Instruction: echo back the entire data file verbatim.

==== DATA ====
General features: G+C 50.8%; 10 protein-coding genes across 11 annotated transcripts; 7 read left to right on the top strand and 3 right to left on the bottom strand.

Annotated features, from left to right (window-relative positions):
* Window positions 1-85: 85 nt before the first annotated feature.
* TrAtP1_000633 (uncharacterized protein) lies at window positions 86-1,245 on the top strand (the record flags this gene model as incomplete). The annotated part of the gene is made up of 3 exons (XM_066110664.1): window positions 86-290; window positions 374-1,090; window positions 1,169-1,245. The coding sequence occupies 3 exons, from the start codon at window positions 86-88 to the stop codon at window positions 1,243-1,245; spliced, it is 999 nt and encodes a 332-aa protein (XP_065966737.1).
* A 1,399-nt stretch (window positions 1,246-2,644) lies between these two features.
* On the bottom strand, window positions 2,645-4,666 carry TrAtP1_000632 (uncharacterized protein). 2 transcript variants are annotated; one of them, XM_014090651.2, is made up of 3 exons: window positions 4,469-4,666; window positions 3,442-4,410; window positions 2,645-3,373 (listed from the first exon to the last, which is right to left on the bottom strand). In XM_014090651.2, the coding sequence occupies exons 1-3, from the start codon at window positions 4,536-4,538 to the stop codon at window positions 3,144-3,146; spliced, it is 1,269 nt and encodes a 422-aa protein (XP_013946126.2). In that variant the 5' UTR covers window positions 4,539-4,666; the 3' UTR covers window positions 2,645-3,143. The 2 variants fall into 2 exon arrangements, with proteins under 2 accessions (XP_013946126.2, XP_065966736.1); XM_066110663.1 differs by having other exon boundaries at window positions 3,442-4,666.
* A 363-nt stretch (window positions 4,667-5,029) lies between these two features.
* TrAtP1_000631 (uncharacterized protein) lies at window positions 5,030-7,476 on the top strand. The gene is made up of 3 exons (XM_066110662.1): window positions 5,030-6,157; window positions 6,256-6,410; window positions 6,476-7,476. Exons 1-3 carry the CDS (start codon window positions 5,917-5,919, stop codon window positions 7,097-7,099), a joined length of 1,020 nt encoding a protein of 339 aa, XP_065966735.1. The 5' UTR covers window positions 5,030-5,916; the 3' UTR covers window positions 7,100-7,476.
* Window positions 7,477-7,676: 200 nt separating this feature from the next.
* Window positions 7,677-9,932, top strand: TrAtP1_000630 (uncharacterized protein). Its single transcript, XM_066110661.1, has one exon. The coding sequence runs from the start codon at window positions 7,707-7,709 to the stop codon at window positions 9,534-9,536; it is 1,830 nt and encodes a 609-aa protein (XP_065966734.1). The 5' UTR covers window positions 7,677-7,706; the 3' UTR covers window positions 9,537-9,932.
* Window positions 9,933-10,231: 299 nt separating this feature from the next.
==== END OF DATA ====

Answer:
General features: G+C 50.8%; 10 protein-coding genes across 11 annotated transcripts; 7 read left to right on the top strand and 3 right to left on the bottom strand.

Annotated features, from left to right (window-relative positions):
* Window positions 1-85: 85 nt before the first annotated feature.
* TrAtP1_000633 (uncharacterized protein) lies at window positions 86-1,245 on the top strand (the record flags this gene model as incomplete). The annotated part of the gene is made up of 3 exons (XM_066110664.1): window positions 86-290; window positions 374-1,090; window positions 1,169-1,245. The coding sequence occupies 3 exons, from the start codon at window positions 86-88 to the stop codon at window positions 1,243-1,245; spliced, it is 999 nt and encodes a 332-aa protein (XP_065966737.1).
* A 1,399-nt stretch (window positions 1,246-2,644) lies between these two features.
* On the bottom strand, window positions 2,645-4,666 carry TrAtP1_000632 (uncharacterized protein). 2 transcript variants are annotated; one of them, XM_014090651.2, is made up of 3 exons: window positions 4,469-4,666; window positions 3,442-4,410; window positions 2,645-3,373 (listed from the first exon to the last, which is right to left on the bottom strand). In XM_014090651.2, the coding sequence occupies exons 1-3, from the start codon at window positions 4,536-4,538 to the stop codon at window positions 3,144-3,146; spliced, it is 1,269 nt and encodes a 422-aa protein (XP_013946126.2). In that variant the 5' UTR covers window positions 4,539-4,666; the 3' UTR covers window positions 2,645-3,143. The 2 variants fall into 2 exon arrangements, with proteins under 2 accessions (XP_013946126.2, XP_065966736.1); XM_066110663.1 differs by having other exon boundaries at window positions 3,442-4,666.
* A 363-nt stretch (window positions 4,667-5,029) lies between these two features.
* TrAtP1_000631 (uncharacterized protein) lies at window positions 5,030-7,476 on the top strand. The gene is made up of 3 exons (XM_066110662.1): window positions 5,030-6,157; window positions 6,256-6,410; window positions 6,476-7,476. Exons 1-3 carry the CDS (start codon window positions 5,917-5,919, stop codon window positions 7,097-7,099), a joined length of 1,020 nt encoding a protein of 339 aa, XP_065966735.1. The 5' UTR covers window positions 5,030-5,916; the 3' UTR covers window positions 7,100-7,476.
* Window positions 7,477-7,676: 200 nt separating this feature from the next.
* Window positions 7,677-9,932, top strand: TrAtP1_000630 (uncharacterized protein). Its single transcript, XM_066110661.1, has one exon. The coding sequence runs from the start codon at window positions 7,707-7,709 to the stop codon at window positions 9,534-9,536; it is 1,830 nt and encodes a 609-aa protein (XP_065966734.1). The 5' UTR covers window positions 7,677-7,706; the 3' UTR covers window positions 9,537-9,932.
* Window positions 9,933-10,231: 299 nt separating this feature from the next.